While prepping the squash, preheat the Pit Boss to 400°F/204°C. This will ensure the grill is hot when you place the squash on the grill. Close the sear plate, as you’ll be cooking over indirect heat.
If you want to smoke the squash before cooking it, set the Pit Boss to the smoke setting which is 180°F. Smoke it for about 30 minutes before turning the temperature up to 400°F.
But, even if you don’t smoke the squash, it will still have a smoky flavor to it because it will sit in the pellet grill for about 1½ – 2 hours.
I didn’t smoke mine, I just cooked it at 425°F the whole way through and I was extremely happy it and will do it again.
What P-Setting Do I Use?
I always leave the grill on the default P-4 settings, which is what the manual recommends. That said, if you’re cooking in colder weather, you want to change it to a P-2 or P-3 setting.
Place the Spaghetti Squash on the Grill
Once the grill has reached the proper temperature, place the spaghetti squash on the grill, flesh side down. Close the lid and check it in about 30-60 minutes.
Flip The Squash
Halfway through the cooking time, flip the squash over, so it finishes cooking with the rind side on the grill.
Monitor The Squash
To tell it’s done, it should be fork-tender. Meaning you should be able to pierce a fork in it and it comes out easily.
Don’t overcook it, otherwise, it will turn to mush and ruin the dish.
Remove the Spaghetti Squash
Use a good pair of BBQ gloves, to remove from the grill. Let it cool for about 10 minutes.
Scrape the Flesh and Fill With Contents
Once cooled use a fork to scrape back and forth to remove the flesh in strands, being careful to keep the shells intact.
Pour the strands into a bowl and mix them with the cheese. When mixed, pour the mixture back into the shells and top with more cheese.
Put them back on the grill for about 10-15 minutes or until the cheese starts to melt and become brown.
How Long Does It Take to Cook A Spaghetti Squash on a Pit Boss?
On average it will take about 1½ – 2 hours to cook a medium-sized squash. The cook time will vary depending on the size of the squash, cooking, and ambient temperature.
Regardless of how long it takes, make sure you don’t remove the squash too early, otherwise, the strands won’t form and you’ll break the rind. If you cook it too long, it will be too mushy.
How Do You Know When the Squash is Cooked?
You should be able to run a fork down the top edge of the squash, and see spaghetti-like strands with an al-denti (slightly firm) texture.
Best Pellets to Use for Smoking a Spaghetti Squash?
Spaghetti squash is a mild-flavored vegetable, so I’d use either the Pit Boss competition blend, apple, or cherry-flavored pellets. Choosing the right flavored pellets comes down to personal choice.
Always go with a flavor you like, after all, you’re the one that’s going to be eating the food. Don’t be nervous about experimenting with different flavors.
It’s the only way you’re going to find out which ones you like.
How Long Do I Let The Spaghetti Squash Rest?
I always rest all the foods that come off the Pit Boss pellet grill. It allows the juices to redistribute back into the food, making every bit nice and moist. I’m not sure if this happens with vegetables, but I recommend waiting 5-10 minutes before cooking.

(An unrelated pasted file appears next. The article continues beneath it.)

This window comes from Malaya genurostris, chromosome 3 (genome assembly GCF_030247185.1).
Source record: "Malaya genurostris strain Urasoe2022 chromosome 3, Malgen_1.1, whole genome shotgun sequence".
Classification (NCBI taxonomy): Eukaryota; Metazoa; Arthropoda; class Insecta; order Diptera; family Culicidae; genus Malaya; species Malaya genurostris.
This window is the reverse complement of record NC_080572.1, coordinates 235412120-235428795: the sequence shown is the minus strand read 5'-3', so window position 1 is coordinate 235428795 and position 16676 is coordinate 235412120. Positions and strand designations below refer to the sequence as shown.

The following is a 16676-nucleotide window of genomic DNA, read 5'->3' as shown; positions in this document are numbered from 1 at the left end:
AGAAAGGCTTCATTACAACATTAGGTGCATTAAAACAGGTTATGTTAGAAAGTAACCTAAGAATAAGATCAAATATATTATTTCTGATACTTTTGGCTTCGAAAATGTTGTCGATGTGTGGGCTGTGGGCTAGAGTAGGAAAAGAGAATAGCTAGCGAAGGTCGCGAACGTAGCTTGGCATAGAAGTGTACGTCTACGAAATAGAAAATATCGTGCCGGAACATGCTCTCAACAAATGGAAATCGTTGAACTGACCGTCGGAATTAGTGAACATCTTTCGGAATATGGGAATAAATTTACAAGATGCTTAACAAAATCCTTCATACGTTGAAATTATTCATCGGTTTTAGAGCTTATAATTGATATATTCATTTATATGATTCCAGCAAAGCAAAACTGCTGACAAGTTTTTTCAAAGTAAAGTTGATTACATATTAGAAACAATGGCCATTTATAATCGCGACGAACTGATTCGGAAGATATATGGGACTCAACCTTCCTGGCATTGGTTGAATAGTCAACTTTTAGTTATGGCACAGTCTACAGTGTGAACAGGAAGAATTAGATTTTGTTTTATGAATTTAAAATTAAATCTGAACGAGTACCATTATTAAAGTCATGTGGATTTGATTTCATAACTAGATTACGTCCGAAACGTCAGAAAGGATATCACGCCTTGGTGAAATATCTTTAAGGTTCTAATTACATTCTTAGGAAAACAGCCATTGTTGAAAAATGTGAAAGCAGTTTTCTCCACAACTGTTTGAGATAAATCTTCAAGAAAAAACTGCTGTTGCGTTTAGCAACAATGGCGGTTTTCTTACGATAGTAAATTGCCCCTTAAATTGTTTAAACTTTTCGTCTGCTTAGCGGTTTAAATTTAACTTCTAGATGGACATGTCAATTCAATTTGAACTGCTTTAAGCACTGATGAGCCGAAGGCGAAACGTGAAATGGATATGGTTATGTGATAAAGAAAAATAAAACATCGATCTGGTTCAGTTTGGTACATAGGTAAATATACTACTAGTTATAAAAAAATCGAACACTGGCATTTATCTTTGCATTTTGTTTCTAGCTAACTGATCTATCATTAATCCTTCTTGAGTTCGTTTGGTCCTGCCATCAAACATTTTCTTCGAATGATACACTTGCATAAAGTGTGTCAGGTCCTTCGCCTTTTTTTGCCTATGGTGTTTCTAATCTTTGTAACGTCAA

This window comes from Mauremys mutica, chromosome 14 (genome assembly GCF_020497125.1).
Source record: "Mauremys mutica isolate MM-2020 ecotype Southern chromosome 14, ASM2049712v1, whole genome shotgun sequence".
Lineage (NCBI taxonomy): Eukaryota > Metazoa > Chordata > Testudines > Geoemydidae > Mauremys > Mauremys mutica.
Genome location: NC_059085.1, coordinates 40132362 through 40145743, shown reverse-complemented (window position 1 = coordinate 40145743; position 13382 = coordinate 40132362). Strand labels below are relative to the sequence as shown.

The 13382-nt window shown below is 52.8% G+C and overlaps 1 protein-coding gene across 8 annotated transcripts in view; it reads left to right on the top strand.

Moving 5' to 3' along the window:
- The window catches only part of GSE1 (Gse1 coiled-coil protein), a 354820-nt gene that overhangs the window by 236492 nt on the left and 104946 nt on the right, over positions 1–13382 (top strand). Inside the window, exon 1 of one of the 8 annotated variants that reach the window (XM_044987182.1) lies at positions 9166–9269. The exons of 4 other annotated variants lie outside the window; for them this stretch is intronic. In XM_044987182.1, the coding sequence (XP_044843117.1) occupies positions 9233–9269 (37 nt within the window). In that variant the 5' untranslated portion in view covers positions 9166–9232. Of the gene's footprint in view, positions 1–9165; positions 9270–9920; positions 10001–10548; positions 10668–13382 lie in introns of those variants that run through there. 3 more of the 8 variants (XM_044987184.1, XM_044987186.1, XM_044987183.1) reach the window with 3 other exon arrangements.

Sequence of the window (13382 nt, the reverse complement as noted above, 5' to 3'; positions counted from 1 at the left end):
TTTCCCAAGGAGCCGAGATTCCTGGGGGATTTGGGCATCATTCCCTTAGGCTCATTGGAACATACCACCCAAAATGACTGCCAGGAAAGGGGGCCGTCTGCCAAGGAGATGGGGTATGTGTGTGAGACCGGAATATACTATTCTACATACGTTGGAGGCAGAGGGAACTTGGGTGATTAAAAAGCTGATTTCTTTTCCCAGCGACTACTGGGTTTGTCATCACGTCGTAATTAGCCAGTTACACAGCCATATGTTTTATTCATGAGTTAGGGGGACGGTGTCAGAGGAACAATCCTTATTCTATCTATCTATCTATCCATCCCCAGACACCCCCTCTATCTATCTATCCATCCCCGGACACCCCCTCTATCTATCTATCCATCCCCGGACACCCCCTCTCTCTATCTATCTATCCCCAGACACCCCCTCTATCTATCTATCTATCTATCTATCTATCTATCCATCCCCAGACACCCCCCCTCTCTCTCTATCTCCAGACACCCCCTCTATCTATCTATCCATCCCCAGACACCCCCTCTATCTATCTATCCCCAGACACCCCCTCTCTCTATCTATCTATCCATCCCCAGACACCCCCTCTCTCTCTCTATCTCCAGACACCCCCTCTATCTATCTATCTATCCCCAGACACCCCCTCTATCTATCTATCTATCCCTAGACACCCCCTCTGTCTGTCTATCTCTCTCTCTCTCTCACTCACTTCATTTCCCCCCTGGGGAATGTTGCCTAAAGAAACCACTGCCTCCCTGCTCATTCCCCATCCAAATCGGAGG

It allows the food to cool, so your guests and family don’t burn their tongues and mouths.
Can You Eat The Skin of Spaghetti Squash?
Unlike zucchini and acorn squash, I would not recommend eating the skin of spaghetti squash. While it won’t hurt you, after cooking it, the skin becomes rough and thin, almost rubbery. Making it hard to eat and swallow.
What Sides to Serve With Spaghetti Squash
Spaghetti squash is a versatile fall favorite, meaning it goes well with poultry, beef, pork, and lamb. It can also be eaten as a meal by itself with a side of your favorite bread.
Can I Cook Both Sides At Once?
A 3-pound spaghetti squash will feed about 8 people, depending on portion sizes. We’re two people and went ahead and cooked both halves at the same time.
Leave the second half (you won’t eat) intact and refrigerate it. In a day or two when you’re ready to eat it, scrape out the inside and fill it with cheese.
Instead of putting it back on the pellet grill, unless you want to. You can melt the cheese in the oven or convection oven without pulling out the grill.
What To Do With Leftovers
The whole uncooked spaghetti squash will last for about two weeks at room temperature. Once cooked, place it in an airtight container and it should be eaten in 3-5 days before it spoils.
While it is possible to freeze spaghetti squash, I’ve never done it. This article will walk you through how to do it properly.
The Pit Boss makes it easy to cook your favorite fall vegetables. It adds a hint of smokiness flavor, you just won’t get from an oven.
Next time you’re at the supermarket, pick up a spaghetti squash and throw it on the Pit Boss. It’s a great way to get your kids to eat their vegetables.
You can even get more creative than I did and add some marinara sauce and serve it like regular spaghetti. The biggest difference is spaghetti squash is much healthier!